It's crucial to approach genetic testing with proper understanding and consideration of its implications for one's health and well-being.

Patient-Centric Approaches

A patient-centered approach to SNP genetic testing emphasizes individualized medicine, tailoring healthcare decisions and interventions based on an individual's unique genetic makeup.

When that is combined with the individual’s health status and health history, preferences, and values, a truly individualized plan for care is possible. 

By integrating SNP testing into clinical practice, healthcare providers can offer personalized risk assessment, disease prevention strategies, and treatment plans that optimize patient outcomes and well-being. 

Genetic testing empowers a deeper understanding of genetic factors contributing to disease susceptibility, drug response variability, and overall health, empowering patients to actively participate in their care decisions. 

Furthermore, individualized medicine recognizes the importance of considering socioeconomic, cultural, and environmental factors alongside genetic information to deliver holistic and culturally sensitive care that aligns with patients' goals and preferences. 

Through collaborative decision-making and shared decision-making processes, patients and providers can make informed choices about SNP testing, treatment options, and lifestyle modifications, promoting patient autonomy, engagement, and satisfaction in their healthcare journey.

Genetic Panels and Combinations

Integrating multiple biomarkers into panels or combinations enhances the predictive power and clinical utility of pharmacogenomic testing.  Biomarker panels comprising a variety of transporter proteins and enzymes including drug metabolizing enzymes offer comprehensive insights into individual drug response variability and treatment outcomes.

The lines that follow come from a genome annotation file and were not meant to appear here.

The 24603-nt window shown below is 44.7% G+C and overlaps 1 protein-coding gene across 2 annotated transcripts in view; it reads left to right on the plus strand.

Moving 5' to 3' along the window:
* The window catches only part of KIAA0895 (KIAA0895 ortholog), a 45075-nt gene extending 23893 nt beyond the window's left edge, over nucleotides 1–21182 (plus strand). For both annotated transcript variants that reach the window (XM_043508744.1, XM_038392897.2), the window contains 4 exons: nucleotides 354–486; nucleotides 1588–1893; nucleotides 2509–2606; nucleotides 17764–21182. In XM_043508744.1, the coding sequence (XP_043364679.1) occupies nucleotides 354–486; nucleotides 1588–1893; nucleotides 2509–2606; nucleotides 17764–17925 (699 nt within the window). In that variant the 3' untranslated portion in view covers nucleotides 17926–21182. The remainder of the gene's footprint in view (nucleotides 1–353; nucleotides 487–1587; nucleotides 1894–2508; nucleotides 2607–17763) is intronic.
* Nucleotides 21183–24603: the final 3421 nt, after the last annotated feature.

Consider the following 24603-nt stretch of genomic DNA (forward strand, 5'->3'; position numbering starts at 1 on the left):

Combining genetic SNP testing associated with drug transport, metabolism, and pharmacodynamics enables personalized medicine approaches tailored to individual patient characteristics and genetic profiles.

Biomarkers Related to AHCY

Homocysteine, Methionine, and SAM (S-adenosylmethionine)

Homocysteine, methionine, and SAM are key biomarkers in methylation pathways closely linked to AHCY activity. 

Homocysteine, a byproduct of methylation, can accumulate if AHCY function is impaired, leading to potential cardiovascular risks. 

Methionine is an amino acid that, with the help of AHCY, is regenerated from homocysteine in a methylation cycle. 

SAM, the principal methyl donor in numerous methylation reactions, is synthesized from methionine and ATP. 

Order Genetic Testing

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See References

[1.] AHCY adenosylhomocysteinase [Homo sapiens (human)] - Gene - NCBI. 

[2.] Barić I, Staufner C, Augoustides-Savvopoulou P, Chien YH, Dobbelaere D, Grünert SC, Opladen T, Petković Ramadža D, Rakić B, Wedell A, Blom HJ. Consensus recommendations for the diagnosis, treatment and follow-up of inherited methylation disorders. J Inherit Metab Dis. 2017 Jan;40(1):5-20. doi: 10.1007/s10545-016-9972-7. Epub 2016 Sep 26. PMID: 27671891; PMCID: PMC5203850. 

[3.] Entry - *180960 - S-ADENOSYLHOMOCYSTEINE HYDROLASE; AHCY - OMIM. Accessed May 6, 2024. 

[4.] Feng Q, Keshtgarpour M, Pelleymounter LL, Moon I, Kalari KR, Eckloff BW, Wieben ED, Weinshilboum RM. Human S-adenosylhomocysteine hydrolase: common gene sequence variation and functional genomic characterization. J Neurochem. 2009 Sep;110(6):1806-17. doi: 10.1111/j.1471-4159.2009.06276.x. Epub 2009 Jul 8. PMID: 19619139; PMCID: PMC2838417.

[5.] GeneCards: The Human Gene Database. Published May 6, 2024. 

[6.] Vizán P, Di Croce L, Aranda S. Functional and Pathological Roles of AHCY. Front Cell Dev Biol. 2021 Mar 31;9:654344. doi: 10.3389/fcell.2021.654344. PMID: 33869213; PMCID: PMC8044520.